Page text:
Author: Siobhan Vivian
Release Date: April 1, 2012
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Summary: An intense look at the rules of high school attraction -- and the price that's paid for them.
It happens every year. A list is posted, and one girl from each grade is chosen as the prettiest, and another is chosen as the ugliest. Nobody knows who makes the list. It almost doesn't matter. The damage is done the minute it goes up.
This is the story of eight girls, freshman to senior, "pretty" and "ugly." And it's also the story of how we see ourselves, and how other people see us, and the tangled connection of the two.
My Favorite Lines:
“It didn't matter if I was the kind of girl who had sex, or the kind of girl who had her portrait on on a wall in the library, or the kind of girl who who got into the best college, or the kind of girl who didn't tell her parents everything, or the kind of girl who teachers loved.Why I Loved It: Ah, the joys of being in high school *so glad I escaped those halls* and finding your place among the masses. I normally think out my reviews when I shower. I think about what I loved, what I didn't, and so on. This has been a hard review to come up with, and that shower was a long one. But before I delve into that, can I say that the lockers at my school were not even close to that pretty. I love that color.
I just needed to be okay with all the kinds of girl I was.”
Anywho, on to my review. I honestly did like the book. I thought it was a good, quick read. Since I spend large portions of time in a middle school, I can see a lot of truth to the dynamics of the book. *I know middle school is younger, but people, this kind of crazy starts young* The premise of eight girls, four pretty and four deemed not so pretty, discovering their name on a list posted all over school of the chosen prettiest and ugliest girls in each grade and how much such a list would affect their lives was fascinating to me. When Ms. Vivian discussed it on a panel, I really got into how the idea came about. It really is an interesting idea. And throughout the book, she targets some serious issues found among teenage girls such as anorexia, bulimia, peer pressure, sibling rivalry, and of course the joys of *of course it's not a popularity contest* voting for homecoming queen.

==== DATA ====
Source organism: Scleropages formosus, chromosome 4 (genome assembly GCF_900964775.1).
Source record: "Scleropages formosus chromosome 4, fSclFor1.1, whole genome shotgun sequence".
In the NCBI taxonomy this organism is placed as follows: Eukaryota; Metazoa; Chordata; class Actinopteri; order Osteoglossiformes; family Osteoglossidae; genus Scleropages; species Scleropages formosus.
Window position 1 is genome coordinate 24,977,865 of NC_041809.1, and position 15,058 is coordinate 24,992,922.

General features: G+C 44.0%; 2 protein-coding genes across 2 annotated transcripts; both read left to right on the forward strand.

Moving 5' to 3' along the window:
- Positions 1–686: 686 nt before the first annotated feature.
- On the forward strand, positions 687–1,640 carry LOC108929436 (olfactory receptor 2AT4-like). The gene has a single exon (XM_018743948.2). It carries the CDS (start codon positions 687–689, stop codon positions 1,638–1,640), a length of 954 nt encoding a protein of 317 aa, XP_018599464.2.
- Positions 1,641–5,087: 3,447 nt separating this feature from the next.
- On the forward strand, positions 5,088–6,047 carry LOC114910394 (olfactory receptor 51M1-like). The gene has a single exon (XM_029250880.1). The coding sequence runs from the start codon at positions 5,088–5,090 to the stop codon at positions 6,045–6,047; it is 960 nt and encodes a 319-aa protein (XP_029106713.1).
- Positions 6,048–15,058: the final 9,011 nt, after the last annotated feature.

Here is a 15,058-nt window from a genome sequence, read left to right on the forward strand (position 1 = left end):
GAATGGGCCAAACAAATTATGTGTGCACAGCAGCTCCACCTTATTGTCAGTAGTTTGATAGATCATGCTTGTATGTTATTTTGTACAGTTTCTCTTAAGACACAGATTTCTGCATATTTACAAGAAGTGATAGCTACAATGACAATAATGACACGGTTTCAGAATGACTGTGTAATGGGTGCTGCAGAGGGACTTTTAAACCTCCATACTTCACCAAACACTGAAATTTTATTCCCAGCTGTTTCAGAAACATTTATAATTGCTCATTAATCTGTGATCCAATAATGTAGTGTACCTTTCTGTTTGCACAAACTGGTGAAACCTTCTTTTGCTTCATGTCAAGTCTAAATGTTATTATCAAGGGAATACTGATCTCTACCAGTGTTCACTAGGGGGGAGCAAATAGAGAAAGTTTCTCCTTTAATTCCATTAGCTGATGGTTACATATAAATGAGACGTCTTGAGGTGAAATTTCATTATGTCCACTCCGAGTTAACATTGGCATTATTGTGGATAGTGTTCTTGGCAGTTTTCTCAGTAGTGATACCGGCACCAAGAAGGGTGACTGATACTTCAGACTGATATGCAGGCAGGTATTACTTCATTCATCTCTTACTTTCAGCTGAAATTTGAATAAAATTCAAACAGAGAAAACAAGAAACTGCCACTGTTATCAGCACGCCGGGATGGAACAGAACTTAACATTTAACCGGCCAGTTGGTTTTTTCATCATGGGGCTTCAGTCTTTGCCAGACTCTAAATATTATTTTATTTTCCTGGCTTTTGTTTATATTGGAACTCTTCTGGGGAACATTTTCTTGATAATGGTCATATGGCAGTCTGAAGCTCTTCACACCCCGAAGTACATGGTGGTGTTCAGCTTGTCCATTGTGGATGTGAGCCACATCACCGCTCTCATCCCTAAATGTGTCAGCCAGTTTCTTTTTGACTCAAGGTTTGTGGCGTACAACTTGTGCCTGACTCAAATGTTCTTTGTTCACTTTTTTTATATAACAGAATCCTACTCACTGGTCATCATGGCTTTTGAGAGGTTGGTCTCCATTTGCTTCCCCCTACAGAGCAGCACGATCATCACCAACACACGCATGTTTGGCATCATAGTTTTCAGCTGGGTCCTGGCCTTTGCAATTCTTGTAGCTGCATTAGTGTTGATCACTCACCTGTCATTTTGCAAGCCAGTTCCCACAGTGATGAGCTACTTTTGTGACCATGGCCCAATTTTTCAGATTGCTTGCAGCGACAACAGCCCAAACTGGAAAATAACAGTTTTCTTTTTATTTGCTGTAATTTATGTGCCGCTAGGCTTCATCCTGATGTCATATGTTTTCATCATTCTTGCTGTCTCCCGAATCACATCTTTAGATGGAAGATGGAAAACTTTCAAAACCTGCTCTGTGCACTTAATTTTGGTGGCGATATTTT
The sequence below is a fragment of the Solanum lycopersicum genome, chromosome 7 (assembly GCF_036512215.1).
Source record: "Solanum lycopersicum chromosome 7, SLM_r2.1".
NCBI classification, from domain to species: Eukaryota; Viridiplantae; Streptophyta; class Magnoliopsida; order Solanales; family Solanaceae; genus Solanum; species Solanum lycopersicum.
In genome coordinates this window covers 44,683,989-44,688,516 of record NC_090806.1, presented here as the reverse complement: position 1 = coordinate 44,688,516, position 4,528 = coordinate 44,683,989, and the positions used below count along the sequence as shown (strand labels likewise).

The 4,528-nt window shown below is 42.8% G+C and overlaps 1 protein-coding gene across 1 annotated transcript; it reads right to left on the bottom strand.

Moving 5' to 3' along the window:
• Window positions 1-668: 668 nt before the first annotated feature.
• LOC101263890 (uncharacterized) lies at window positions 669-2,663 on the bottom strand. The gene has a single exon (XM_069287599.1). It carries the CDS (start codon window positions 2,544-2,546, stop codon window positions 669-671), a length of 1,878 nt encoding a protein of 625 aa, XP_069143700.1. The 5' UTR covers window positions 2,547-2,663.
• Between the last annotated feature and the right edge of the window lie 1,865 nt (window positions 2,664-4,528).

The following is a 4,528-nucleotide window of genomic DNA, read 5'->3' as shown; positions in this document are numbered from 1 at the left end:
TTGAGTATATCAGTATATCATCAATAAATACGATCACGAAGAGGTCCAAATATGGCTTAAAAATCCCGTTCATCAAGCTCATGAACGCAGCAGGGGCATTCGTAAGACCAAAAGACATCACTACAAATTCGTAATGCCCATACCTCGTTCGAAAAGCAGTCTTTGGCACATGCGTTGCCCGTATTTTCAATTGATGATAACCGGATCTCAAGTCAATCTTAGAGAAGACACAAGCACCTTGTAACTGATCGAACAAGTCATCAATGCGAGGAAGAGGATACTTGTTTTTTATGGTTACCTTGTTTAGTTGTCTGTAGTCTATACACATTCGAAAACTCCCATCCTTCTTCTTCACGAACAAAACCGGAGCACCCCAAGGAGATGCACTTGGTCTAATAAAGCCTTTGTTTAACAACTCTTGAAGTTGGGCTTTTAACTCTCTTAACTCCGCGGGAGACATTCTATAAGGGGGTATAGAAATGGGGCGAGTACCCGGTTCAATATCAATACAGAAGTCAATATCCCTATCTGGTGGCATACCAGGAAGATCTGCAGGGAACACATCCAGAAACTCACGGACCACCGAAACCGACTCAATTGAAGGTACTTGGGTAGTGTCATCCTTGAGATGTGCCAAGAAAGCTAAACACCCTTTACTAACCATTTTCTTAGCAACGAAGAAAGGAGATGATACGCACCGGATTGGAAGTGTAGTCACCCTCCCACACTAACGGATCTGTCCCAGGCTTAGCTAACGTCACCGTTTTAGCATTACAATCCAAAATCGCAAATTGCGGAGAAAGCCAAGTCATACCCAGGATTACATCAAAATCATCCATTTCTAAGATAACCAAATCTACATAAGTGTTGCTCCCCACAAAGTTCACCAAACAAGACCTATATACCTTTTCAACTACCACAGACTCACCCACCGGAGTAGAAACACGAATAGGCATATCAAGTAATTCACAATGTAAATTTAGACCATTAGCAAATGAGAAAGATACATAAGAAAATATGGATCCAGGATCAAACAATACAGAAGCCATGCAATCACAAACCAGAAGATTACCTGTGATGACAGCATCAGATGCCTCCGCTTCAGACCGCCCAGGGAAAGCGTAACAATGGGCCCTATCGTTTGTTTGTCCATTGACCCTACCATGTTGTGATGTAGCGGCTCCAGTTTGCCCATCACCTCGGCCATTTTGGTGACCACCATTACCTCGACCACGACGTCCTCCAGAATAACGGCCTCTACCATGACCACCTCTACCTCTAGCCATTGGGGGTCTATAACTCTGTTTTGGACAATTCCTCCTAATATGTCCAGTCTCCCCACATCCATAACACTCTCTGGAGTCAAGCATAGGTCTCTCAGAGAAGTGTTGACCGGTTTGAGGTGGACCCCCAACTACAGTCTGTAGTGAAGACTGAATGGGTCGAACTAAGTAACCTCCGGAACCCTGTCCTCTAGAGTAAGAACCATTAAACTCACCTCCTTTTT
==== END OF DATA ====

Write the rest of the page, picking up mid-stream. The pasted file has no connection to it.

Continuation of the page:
This is the kind of book that I wouldn't recommend to adults *such as myself* because while it is a fabulous book, it's fabulousness is going to stick more with the teens dealing with the issues in the book in the world around them. Let's face it, students may not post a list up everywhere in school, but there IS a list at every high school. If you are on that list, you know. Everyday in high school revolves around this kind of imaginary list that the school lives by. It's true. So the idea of the book was actually pretty awesome, in my opinion.
The book alternates perspectives going through all the girls, revolving until the book is completed. This means, the reader gets a look into how each girl handles discovering the list, dealing with it, and how it affects their lives. For the most part, this book is not happy. I was very sad and a bit angry throughout the book because its very real. The actions of each character is what paints the story, the emotions, and what makes the story rich. Such behavior is real, it happens, and kids are cruel. The book clearly depicts that.
What I didn't love is how Jennifer, the girl that has been most ugly for four years in a row * an all-time record* is suddenly taken in by the popular girls and put in the middle of a campaign for homecoming queen. It just didn't work for me, and really I just got angry a lot towards the end. The end also left me with some questions about some of the girls. I know that some of the stories had a bit of a conclusion, but some seemed to be left out to dry so to speak.
Regardless, I did enjoy the book. It kept my interest, and it speaks true of what kids can be like in the world of high school.
Who Should Read It: Young adults. Teens. High school kids. If you fit the above category, and you like contemporary, this book is for you.